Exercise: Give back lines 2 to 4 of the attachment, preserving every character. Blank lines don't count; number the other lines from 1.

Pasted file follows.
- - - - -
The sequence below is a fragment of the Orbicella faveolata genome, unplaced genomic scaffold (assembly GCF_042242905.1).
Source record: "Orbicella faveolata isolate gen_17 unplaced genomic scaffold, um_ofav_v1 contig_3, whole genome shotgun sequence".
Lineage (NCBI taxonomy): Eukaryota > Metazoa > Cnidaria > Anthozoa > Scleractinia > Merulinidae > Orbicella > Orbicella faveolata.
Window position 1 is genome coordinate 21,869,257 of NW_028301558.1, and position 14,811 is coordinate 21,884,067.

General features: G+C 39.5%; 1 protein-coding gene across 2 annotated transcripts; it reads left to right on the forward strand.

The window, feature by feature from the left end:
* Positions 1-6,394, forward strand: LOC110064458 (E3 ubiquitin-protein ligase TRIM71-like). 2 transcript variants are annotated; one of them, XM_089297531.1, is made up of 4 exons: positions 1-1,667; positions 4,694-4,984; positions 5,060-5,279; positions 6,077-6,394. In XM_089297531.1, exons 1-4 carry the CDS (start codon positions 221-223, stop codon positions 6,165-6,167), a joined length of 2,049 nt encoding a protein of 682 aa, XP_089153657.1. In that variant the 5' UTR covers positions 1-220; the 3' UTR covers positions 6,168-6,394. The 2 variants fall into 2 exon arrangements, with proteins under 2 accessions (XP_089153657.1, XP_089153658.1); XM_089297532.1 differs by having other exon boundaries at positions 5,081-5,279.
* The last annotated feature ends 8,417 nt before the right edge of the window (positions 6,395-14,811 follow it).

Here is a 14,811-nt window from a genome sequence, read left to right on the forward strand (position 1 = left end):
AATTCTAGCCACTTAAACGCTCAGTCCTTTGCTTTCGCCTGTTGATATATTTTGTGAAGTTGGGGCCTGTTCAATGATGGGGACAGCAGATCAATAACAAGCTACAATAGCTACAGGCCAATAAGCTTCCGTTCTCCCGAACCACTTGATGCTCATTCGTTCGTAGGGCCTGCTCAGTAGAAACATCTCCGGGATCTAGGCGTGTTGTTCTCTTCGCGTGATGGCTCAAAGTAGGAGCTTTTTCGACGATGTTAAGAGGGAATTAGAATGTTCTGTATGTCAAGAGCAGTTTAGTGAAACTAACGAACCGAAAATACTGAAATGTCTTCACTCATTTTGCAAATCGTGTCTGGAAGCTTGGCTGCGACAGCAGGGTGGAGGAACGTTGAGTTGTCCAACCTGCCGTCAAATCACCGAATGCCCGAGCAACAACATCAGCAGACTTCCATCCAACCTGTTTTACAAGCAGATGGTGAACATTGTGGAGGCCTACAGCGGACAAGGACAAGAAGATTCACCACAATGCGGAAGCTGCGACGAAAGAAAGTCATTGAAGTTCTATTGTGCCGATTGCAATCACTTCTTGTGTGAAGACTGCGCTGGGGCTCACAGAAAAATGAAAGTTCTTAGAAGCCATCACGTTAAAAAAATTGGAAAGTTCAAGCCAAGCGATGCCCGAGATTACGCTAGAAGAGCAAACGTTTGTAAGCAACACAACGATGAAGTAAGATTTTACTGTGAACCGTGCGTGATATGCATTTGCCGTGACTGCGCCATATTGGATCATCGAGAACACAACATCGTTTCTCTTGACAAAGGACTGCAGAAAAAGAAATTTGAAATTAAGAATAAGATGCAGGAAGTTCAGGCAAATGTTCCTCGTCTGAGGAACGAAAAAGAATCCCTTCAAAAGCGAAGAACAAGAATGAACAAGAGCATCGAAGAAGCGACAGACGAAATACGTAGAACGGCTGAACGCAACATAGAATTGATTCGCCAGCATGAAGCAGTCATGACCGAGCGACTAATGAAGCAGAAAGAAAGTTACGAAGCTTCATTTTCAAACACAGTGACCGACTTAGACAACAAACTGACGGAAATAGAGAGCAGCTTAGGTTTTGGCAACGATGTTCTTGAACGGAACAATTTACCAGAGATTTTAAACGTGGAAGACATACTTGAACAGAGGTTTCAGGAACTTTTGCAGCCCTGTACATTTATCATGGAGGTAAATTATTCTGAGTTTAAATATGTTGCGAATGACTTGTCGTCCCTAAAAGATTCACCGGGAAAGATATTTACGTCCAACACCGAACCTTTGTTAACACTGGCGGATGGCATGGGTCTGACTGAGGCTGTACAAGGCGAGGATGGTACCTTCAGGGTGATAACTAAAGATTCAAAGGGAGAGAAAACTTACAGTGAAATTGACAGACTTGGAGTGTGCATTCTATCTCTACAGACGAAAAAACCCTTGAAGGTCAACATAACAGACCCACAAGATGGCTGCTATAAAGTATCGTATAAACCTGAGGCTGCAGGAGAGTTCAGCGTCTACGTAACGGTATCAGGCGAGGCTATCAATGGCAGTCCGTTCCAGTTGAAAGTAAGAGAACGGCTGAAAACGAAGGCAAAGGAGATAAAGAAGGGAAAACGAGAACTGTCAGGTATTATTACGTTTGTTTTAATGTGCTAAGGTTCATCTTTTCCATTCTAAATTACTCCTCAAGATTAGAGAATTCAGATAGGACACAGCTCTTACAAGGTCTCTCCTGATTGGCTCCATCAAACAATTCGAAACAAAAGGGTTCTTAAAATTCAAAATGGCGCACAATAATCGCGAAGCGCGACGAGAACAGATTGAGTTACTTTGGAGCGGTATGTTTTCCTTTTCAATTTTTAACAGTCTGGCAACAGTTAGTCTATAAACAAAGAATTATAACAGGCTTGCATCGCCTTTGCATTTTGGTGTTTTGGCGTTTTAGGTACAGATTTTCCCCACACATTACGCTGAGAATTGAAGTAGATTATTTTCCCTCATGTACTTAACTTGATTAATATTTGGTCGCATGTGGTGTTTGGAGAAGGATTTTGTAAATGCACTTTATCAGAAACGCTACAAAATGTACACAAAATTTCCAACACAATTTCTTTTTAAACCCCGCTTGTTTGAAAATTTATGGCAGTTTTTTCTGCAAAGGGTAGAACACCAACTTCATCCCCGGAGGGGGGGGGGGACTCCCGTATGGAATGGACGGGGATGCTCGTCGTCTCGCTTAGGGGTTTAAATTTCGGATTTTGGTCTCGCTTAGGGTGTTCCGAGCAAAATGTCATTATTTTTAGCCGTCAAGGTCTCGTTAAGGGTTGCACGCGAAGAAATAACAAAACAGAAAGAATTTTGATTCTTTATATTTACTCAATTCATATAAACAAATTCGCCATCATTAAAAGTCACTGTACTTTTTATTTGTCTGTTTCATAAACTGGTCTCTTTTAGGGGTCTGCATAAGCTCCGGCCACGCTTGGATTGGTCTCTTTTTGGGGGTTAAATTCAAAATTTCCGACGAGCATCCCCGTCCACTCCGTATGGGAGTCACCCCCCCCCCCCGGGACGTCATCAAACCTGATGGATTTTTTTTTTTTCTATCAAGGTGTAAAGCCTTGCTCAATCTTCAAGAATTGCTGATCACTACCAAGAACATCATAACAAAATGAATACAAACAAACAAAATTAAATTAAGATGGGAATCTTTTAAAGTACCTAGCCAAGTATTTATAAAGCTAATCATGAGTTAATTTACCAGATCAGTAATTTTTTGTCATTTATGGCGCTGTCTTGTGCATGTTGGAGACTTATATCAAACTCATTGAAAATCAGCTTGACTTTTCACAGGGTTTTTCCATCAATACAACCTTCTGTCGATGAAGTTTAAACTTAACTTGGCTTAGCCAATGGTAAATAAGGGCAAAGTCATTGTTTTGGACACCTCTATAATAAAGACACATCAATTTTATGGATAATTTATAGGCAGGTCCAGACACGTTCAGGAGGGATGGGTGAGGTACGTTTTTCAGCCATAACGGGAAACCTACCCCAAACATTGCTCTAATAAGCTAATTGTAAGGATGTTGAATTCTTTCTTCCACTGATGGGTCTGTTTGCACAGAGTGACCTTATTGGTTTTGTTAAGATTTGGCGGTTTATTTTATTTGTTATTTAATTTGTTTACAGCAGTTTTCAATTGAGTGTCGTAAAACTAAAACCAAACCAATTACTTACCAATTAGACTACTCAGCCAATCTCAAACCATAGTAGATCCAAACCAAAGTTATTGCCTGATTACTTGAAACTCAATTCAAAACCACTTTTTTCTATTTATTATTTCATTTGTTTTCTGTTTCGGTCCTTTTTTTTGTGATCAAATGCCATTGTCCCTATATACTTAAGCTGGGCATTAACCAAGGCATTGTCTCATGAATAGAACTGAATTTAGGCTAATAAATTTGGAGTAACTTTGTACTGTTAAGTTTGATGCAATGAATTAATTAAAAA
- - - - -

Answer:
Source record: "Orbicella faveolata isolate gen_17 unplaced genomic scaffold, um_ofav_v1 contig_3, whole genome shotgun sequence".
Lineage (NCBI taxonomy): Eukaryota > Metazoa > Cnidaria > Anthozoa > Scleractinia > Merulinidae > Orbicella > Orbicella faveolata.
Window position 1 is genome coordinate 21,869,257 of NW_028301558.1, and position 14,811 is coordinate 21,884,067.